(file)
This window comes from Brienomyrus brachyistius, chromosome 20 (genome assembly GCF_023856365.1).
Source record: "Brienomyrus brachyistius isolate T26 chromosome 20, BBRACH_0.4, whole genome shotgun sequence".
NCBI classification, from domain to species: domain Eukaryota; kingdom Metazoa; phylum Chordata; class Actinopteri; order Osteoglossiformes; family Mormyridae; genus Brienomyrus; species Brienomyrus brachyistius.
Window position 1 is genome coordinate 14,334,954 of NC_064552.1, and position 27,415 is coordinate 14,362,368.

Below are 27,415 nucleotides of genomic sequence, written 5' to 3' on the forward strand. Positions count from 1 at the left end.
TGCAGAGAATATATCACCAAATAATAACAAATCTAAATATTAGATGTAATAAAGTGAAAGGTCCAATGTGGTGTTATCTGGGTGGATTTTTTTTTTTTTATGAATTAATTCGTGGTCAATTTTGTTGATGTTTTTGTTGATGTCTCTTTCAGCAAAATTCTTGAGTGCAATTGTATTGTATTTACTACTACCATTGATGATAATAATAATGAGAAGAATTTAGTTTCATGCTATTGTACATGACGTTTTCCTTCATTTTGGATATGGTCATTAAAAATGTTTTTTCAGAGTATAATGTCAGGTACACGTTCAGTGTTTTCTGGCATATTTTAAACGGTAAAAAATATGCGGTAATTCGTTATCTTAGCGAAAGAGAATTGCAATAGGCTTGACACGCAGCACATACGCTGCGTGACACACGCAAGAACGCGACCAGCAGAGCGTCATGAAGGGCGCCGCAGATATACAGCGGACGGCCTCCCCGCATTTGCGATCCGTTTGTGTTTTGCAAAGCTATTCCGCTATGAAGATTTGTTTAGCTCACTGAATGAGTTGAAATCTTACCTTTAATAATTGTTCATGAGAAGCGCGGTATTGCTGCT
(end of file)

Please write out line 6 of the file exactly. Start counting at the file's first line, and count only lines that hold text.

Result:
TGCAGAGAATATATCACCAAATAATAACAAATCTAAATATTAGATGTAATAAAGTGAAAGGTCCAATGTGGTGTTATCTGGGTGGATTTTTTTTTTTTTATGAATTAATTCGTGGTCAATTTTGTTGATGTTTTTGTTGATGTCTCTTTCAGCAAAATTCTTGAGTGCAATTGTATTGTATTTACTACTACCATTGATGATAATAATAATGAGAAGAATTTAGTTTCATGCTATTGTACATGACGTTTTCCTTCATTTTGGATATGGTCATTAAAAATGTTTTTTCAGAGTATAATGTCAGGTACACGTTCAGTGTTTTCTGGCATATTTTAAACGGTAAAAAATATGCGGTAATTCGTTATCTTAGCGAAAGAGAATTGCAATAGGCTTGACACGCAGCACATACGCTGCGTGACACACGCAAGAACGCGACCAGCAGAGCGTCATGAAGGGCGCCGCAGATATACAGCGGACGGCCTCCCCGCATTTGCGATCCGTTTGTGTTTTGCAAAGCTATTCCGCTATGAAGATTTGTTTAGCTCACTGAATGAGTTGAAATCTTACCTTTAATAATTGTTCATGAGAAGCGCGGTATTGCTGCT